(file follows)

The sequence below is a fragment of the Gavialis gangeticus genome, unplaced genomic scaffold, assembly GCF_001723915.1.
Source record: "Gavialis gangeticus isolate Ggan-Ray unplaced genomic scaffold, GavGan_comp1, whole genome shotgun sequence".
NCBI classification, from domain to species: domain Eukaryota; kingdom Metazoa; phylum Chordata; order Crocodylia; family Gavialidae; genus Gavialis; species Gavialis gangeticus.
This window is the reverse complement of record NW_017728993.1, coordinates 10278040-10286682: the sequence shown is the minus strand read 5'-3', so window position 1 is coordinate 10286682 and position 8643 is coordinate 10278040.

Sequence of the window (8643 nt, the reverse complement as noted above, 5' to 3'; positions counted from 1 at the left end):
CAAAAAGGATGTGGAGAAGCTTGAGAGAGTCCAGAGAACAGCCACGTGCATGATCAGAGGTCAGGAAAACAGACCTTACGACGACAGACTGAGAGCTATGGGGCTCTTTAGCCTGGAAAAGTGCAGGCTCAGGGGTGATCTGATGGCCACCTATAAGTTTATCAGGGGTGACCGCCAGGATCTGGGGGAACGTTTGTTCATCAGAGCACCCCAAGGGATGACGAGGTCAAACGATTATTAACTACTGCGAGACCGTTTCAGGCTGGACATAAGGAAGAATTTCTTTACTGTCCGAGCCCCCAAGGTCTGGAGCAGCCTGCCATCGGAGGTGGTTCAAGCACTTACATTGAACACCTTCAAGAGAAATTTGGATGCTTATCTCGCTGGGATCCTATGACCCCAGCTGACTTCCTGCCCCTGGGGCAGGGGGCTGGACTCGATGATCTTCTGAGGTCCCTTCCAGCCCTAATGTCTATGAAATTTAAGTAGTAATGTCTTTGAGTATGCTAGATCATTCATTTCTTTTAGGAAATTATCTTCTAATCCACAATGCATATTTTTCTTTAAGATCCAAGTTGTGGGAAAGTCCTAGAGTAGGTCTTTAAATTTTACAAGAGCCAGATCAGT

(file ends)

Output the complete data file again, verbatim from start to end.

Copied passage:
The sequence below is a fragment of the Gavialis gangeticus genome, unplaced genomic scaffold, assembly GCF_001723915.1.
Source record: "Gavialis gangeticus isolate Ggan-Ray unplaced genomic scaffold, GavGan_comp1, whole genome shotgun sequence".
NCBI classification, from domain to species: domain Eukaryota; kingdom Metazoa; phylum Chordata; order Crocodylia; family Gavialidae; genus Gavialis; species Gavialis gangeticus.
This window is the reverse complement of record NW_017728993.1, coordinates 10278040-10286682: the sequence shown is the minus strand read 5'-3', so window position 1 is coordinate 10286682 and position 8643 is coordinate 10278040.

Sequence of the window (8643 nt, the reverse complement as noted above, 5' to 3'; positions counted from 1 at the left end):
CAAAAAGGATGTGGAGAAGCTTGAGAGAGTCCAGAGAACAGCCACGTGCATGATCAGAGGTCAGGAAAACAGACCTTACGACGACAGACTGAGAGCTATGGGGCTCTTTAGCCTGGAAAAGTGCAGGCTCAGGGGTGATCTGATGGCCACCTATAAGTTTATCAGGGGTGACCGCCAGGATCTGGGGGAACGTTTGTTCATCAGAGCACCCCAAGGGATGACGAGGTCAAACGATTATTAACTACTGCGAGACCGTTTCAGGCTGGACATAAGGAAGAATTTCTTTACTGTCCGAGCCCCCAAGGTCTGGAGCAGCCTGCCATCGGAGGTGGTTCAAGCACTTACATTGAACACCTTCAAGAGAAATTTGGATGCTTATCTCGCTGGGATCCTATGACCCCAGCTGACTTCCTGCCCCTGGGGCAGGGGGCTGGACTCGATGATCTTCTGAGGTCCCTTCCAGCCCTAATGTCTATGAAATTTAAGTAGTAATGTCTTTGAGTATGCTAGATCATTCATTTCTTTTAGGAAATTATCTTCTAATCCACAATGCATATTTTTCTTTAAGATCCAAGTTGTGGGAAAGTCCTAGAGTAGGTCTTTAAATTTTACAAGAGCCAGATCAGT